Community Arundo Control Project
Lakeside’s River Park Conservancy, working in partnership with the San Diego River Conservancy, has embarked on an ambitious program to control Arundo donax (giant reed) in the San Diego River and its tributaries. Arundo is a dangerous fire hazard, creates flood hazards, and is a threat to native plants and wildlife. We are inviting all landowners with arundo on their property to participate in the project.
The program will acquire the funding and provide all of the equipment, personnel and follow up to permanently eradicate this plant from the property and to revegetate with native plants. It is ABSOLUTELY FREE for the landowners.
To particpate, all you need to do is provide us with permission to enter your property to remove the Arundo annually for up to three years for the initial work and up to 10 years for inspections and small-scale retreatments to keep reinfestations from occurring.
Arundo is most typically found on property which borders a creek or drainage. In Lakeside these areas include Oak Creek and the other drainages in Eucalyptus Hills, the Marilla Drive Drainage, the San Vicente Creek area, Los Coches Creek area and the main stem of the San Diego River from the base of El Capitan Dam to Channel Road. It is also quite possible to have Arundo on your property even if you don't live on or near a drainage. This invasive plant will gain a foothold in any area where there is enough water seeping from the ground to support it.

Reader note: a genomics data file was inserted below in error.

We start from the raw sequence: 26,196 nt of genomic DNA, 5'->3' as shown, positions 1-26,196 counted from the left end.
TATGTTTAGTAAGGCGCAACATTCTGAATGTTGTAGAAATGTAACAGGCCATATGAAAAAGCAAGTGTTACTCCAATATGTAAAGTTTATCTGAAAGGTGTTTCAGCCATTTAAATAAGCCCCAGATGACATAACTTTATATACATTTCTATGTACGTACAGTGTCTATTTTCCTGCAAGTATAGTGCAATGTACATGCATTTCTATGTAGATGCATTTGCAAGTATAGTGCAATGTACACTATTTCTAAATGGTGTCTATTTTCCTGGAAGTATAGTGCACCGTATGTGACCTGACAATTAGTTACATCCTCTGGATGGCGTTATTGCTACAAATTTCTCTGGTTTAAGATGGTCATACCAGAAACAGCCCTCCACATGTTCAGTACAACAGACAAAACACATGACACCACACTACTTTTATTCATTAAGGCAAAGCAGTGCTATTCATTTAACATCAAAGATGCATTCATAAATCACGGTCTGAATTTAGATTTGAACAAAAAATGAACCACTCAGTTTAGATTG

Arundo is very difficult to remove. It must be cut down, removed and either chipped or carted off to the dump and the stumps must be sprayed with a herbicide several times. This is a time consuming and expensive process. Many homeowners and property owners understand what a dangerous plant it is but, given the massive stands on their property, feel completely overwhelmed with the task of controlling it. We have removed tons of Arundo from the River Park and throughout Lakeside and Santee and we have the experience, equipment and personnel to handle even the largest areas.
The project is voluntary. If you own property with Arundo and would like to participate in the project, please complete this online form.
This project is a collaborative effort with the San Diego River Conservancy, the Eucalyptus Hills FireSafe Council and the El Monte/Wildcat FireSafe Council.
"The arundo fire at my place was massive during the Cedar Fire. The flames were uncontrollable and my house burned down. Even though the fire burned the arundo to the ground, the first rains brought it right back. Now it is 30 feet tall again. I am signing up for this project."
-- Gerald Martin,
Oak Creek Road
For more information,
contact our Arundo Project Coordinator Thea at firstname.lastname@example.org